2. The Pains of Being Pure at Heart - The Pains of Being Pure at Heart / Higher than the Stars E.P.It took me a while to figure out whether I really liked TPoBPaH or just the nostalgia that they flashed in front of my eyes. Their style reads off like a direct riff off my Facebook wall. I mean, come on. It was like shoegaze filtered through "This Charming Man" with Belle and Sebastian vocals and nary a slow song in the bunch. It's all one big giddy sugar rush. For the first half of the year they were my guilty pleasure. I knew their best parts were ripped from better bands, but why argue with something is so much fun?

The real turning point for me was the Higher than the Stars E.P. The title song rides the wave of synths, while the drums seem never to hit the ground, tickling your inner ear lobe like a sped up drum machine. It's all glittering lights and the feeling of watching Manhattan unfold in front of you while you sit in a happy drunken stupor in the back of a cab. This one, nearly perfect song made me question every song on their debut. I picked it apart and began to notice their unique take on the past, and their strides to release their influences and create something new. Shockingly, this album that I had tossed off as innocent and naive, started sounding like one of those debuts from a band about ready to really shake things up. I have high hopes.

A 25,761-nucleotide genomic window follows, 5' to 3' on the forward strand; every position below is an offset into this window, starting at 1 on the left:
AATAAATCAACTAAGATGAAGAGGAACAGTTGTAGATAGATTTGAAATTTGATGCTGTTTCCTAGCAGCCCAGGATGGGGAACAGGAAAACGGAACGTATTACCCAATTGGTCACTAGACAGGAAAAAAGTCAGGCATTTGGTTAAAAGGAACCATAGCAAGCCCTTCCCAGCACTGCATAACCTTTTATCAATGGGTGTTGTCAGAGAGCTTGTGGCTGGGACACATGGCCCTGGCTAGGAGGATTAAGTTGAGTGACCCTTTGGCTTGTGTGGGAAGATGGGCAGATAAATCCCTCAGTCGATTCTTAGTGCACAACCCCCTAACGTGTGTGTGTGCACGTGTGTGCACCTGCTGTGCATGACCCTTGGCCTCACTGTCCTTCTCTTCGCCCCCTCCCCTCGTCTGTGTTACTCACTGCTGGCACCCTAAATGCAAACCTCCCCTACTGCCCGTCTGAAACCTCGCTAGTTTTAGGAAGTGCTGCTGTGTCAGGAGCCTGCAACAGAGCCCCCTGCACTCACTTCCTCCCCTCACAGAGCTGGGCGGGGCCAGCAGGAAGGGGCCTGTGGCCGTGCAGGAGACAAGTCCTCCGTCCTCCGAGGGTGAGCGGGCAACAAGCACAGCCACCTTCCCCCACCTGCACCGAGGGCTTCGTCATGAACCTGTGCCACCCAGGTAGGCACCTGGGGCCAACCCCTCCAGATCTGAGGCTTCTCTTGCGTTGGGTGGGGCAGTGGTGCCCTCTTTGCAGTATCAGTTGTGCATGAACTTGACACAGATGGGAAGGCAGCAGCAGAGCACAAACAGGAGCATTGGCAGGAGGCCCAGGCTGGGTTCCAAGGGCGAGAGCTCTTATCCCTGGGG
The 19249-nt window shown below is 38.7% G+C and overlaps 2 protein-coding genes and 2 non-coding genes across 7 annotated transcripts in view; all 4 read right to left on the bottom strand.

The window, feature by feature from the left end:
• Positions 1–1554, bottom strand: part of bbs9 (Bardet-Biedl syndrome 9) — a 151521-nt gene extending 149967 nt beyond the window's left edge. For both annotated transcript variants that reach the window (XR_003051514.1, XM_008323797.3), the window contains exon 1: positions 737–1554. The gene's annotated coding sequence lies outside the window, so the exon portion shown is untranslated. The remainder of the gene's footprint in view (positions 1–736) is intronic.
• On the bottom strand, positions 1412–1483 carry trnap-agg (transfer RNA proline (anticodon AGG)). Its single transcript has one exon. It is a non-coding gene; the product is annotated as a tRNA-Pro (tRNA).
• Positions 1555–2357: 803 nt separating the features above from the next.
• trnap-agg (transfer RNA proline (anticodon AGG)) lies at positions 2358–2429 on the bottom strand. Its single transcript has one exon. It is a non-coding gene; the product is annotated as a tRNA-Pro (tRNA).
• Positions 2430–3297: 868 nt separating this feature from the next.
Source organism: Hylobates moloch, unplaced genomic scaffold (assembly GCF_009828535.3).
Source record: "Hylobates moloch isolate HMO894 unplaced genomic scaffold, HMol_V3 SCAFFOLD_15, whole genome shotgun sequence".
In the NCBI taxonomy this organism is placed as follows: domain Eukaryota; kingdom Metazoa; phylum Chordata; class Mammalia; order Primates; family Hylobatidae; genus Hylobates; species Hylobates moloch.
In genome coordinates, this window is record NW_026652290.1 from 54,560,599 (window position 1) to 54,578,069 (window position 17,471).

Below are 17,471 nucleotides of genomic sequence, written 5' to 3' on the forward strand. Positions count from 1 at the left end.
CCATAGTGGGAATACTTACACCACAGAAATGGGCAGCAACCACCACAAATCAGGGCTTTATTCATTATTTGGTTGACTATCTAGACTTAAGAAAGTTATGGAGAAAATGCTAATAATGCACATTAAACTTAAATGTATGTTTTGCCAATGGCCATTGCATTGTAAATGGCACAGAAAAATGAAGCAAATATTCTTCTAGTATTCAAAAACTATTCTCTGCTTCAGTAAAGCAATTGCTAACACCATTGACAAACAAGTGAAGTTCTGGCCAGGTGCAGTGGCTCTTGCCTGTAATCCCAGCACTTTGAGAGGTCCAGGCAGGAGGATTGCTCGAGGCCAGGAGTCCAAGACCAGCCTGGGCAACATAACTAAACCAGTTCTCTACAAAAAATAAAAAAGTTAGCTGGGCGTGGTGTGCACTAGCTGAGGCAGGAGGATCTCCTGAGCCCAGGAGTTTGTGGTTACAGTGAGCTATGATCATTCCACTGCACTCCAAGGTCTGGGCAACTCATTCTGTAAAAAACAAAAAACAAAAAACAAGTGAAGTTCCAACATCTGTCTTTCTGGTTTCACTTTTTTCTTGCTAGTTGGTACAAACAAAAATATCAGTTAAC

1. Animal Collective - Merriweather Post Pavillion / Be Fall Kind
It's not quite fair. Within the first week of 2009 I knew what would be the best album of the year. How could you not be sure about this album? It's accessible and yet still wild, a perfect distillation of Panda Bears Beach Boys-like drone and Avey Tare's impeccable knack for erratic and original melodies. It's spontaneous and focused, the kind of album you were never quite sure they'd be able to make.

I suppose I should be astonished that so many other albums made a play for the top. But none of them quite had the timeless quality that Merriweather exhibits. Like LCD Soundsystem's Sound of Silver, it seems to have always been hanging out on the record shelf. And just to add insult to injury they tossed off Be Fall Kind, which is the darkness to Merriweather's summer day. It's as bewildering as the best parts of Merriweather, and shows that Animal Collective aren't quite done with the surprises.